In 1996, democratic President Bill Clinton contently signed The Defense of Marriage Act into federal law; Americans were decidedly against same-sex marriage. Sixteen years later, as the opposition against the gay agenda falls like dominoes and Midwestern states like Minnesota legalize same-sex marriage, gay characters and storylines on network television deserves most of the credit for shifting America’s view.
Think back to 1997, one year after DOMA was signed, the year Ellen DeGeneres declared to the world, “I’m gay,” during her ABC show Ellen, making her the first openly gay character on primetime TV. In fact, Ellen DeGeneres’ coming out was one of the most defining moments of 1997. The episode in which Ellen came out, titled “The Puppy Episode,” was the highest-rated episode of the show. In an interview to Time magazine she said, “I never wanted to be the lesbian actress. I never wanted to be the spokesperson for the gay community. Ever,” (“Ellen DeGeneres Tells Time She’s a Lesbian”). However, it didn’t matter what Ellen wanted; her very public coming out was all it took for viewers and the network to identify her as “the lesbian,” and positive consequences were not the result.
The backlash started early on. Before the episode even aired, conservative group American Family Association pressured ABC to drop the coming out storyline. Right-wing group Media Research took out a full-page ad in Variety claiming ABC and Disney (ABC’s parent company) were “promoting homosexuality to America’s families,” (Lo). Furthering this trend, Phyllis Schlafly, Rev. Donald Wildmon, and Rev. Jerry Falwell signed a scathing letter characterizing “The Puppy Episode” as a “slap in the face to America’s families,” (Lo). Chrysler and JC Penney dropped all their ads, and DeGeneres was even given the crude nickname, the “DeGenerate,” (Lo). As the show delved deeper into Ellen’s self discovery and hardships faced as a lesbian in society, the audience diminished, the show was flagged with a parental warning, and ABC cancelled the show in its fifth season.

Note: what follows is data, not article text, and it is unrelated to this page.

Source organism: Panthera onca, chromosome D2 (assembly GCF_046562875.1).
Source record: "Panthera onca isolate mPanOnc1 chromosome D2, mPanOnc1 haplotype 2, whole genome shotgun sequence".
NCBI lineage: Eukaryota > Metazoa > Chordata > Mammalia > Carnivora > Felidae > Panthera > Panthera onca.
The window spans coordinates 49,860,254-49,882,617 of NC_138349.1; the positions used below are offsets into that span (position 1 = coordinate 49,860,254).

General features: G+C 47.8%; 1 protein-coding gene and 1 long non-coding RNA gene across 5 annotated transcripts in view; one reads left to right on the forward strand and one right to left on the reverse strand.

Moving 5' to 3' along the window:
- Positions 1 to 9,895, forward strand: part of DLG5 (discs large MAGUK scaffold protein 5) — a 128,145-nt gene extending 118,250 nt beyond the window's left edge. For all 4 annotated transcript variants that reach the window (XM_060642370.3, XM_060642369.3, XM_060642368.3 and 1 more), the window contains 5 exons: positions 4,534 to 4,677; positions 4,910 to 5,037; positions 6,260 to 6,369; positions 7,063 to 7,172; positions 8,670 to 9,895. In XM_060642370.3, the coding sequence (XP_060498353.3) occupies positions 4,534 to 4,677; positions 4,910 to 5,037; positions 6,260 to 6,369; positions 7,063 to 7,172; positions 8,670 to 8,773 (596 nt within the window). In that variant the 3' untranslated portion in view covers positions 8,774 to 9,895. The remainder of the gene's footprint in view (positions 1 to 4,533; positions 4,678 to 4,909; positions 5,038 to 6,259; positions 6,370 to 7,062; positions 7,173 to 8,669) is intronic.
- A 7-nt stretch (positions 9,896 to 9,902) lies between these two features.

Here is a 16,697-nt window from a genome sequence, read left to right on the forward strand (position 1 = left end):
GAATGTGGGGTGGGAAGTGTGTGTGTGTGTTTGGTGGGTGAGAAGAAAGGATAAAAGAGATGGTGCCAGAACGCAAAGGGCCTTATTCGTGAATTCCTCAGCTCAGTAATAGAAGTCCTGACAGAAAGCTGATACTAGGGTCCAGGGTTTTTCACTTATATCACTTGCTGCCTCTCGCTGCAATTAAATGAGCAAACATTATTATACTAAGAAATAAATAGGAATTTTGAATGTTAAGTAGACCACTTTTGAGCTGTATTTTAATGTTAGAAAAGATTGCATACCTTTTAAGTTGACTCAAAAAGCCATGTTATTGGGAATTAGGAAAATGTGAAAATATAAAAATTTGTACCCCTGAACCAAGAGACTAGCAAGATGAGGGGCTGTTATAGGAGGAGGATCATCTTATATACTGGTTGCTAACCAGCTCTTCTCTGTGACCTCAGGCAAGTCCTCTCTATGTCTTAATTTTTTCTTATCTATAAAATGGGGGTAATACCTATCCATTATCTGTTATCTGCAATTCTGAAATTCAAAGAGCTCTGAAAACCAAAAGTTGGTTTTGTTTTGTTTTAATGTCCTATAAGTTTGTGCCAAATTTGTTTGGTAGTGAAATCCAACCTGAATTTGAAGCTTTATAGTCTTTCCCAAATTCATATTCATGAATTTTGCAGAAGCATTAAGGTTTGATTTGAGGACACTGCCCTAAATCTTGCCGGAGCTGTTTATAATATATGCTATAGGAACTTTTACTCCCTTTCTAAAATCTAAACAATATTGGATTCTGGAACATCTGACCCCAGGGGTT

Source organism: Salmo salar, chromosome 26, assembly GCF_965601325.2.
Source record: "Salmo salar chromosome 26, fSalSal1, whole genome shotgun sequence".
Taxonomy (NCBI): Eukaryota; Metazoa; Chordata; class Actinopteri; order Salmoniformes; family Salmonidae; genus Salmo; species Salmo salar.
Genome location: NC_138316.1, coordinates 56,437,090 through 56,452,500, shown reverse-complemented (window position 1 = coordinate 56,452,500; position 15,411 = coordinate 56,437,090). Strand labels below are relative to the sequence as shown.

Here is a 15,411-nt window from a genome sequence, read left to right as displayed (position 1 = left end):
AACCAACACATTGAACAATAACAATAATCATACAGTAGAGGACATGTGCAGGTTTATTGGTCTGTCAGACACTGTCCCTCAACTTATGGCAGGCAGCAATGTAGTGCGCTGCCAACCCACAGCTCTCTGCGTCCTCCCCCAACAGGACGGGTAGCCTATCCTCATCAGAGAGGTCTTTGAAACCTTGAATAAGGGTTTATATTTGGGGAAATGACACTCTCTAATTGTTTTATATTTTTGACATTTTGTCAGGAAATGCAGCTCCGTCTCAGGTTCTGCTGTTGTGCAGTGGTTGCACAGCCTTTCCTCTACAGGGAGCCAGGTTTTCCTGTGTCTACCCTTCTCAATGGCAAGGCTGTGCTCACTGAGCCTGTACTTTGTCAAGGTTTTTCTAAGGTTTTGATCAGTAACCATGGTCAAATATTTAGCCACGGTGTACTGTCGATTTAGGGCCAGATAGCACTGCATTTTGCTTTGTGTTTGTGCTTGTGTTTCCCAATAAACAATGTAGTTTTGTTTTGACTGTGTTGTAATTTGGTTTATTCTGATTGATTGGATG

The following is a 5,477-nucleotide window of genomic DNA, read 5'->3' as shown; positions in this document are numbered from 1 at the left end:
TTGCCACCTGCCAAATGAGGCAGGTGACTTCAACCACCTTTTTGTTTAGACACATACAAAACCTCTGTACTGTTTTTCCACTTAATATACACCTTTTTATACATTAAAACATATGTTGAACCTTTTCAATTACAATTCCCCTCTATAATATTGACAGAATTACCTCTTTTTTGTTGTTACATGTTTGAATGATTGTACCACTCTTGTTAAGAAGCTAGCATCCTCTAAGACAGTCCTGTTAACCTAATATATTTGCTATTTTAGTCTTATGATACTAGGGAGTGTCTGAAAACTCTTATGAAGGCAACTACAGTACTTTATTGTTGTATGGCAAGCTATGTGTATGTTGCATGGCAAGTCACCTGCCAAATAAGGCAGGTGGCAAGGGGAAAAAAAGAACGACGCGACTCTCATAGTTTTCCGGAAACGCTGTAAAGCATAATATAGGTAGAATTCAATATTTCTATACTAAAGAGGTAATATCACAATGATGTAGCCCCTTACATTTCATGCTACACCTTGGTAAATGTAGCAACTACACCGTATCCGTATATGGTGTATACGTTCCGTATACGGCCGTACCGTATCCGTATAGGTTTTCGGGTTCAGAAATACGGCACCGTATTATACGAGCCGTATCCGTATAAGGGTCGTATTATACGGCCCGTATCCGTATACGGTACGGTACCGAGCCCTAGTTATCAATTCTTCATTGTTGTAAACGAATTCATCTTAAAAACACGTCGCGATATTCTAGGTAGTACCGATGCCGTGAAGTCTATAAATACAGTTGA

It was a different world though, and the statistics confirm this. According to Gallup’s 1996 measurement for support of gay marriage, less than 27% of the population approved of same-sex marriage. Only around 40% even thought it should be legal for two consenting adults of the same sex to engage in sexual relations ("For First Time, Majority of Americans Favor Legal Gay Marriage”). Even after the show was cancelled, the responses DeGeneres and her cast received after “The Puppy Episode” ranged from hate mail to death-threats.
The very next year, though, in September of 1998, Will & Grace debuted on NBC, serving as an important next step in tackling society’s view on homosexuality and same-sex couples. Its premise revolves around Will Truman, a single, successful, and attractive lawyer and Grace Adler, a feisty, independent, and beautiful interior designer. They live together and even dated back in their college days....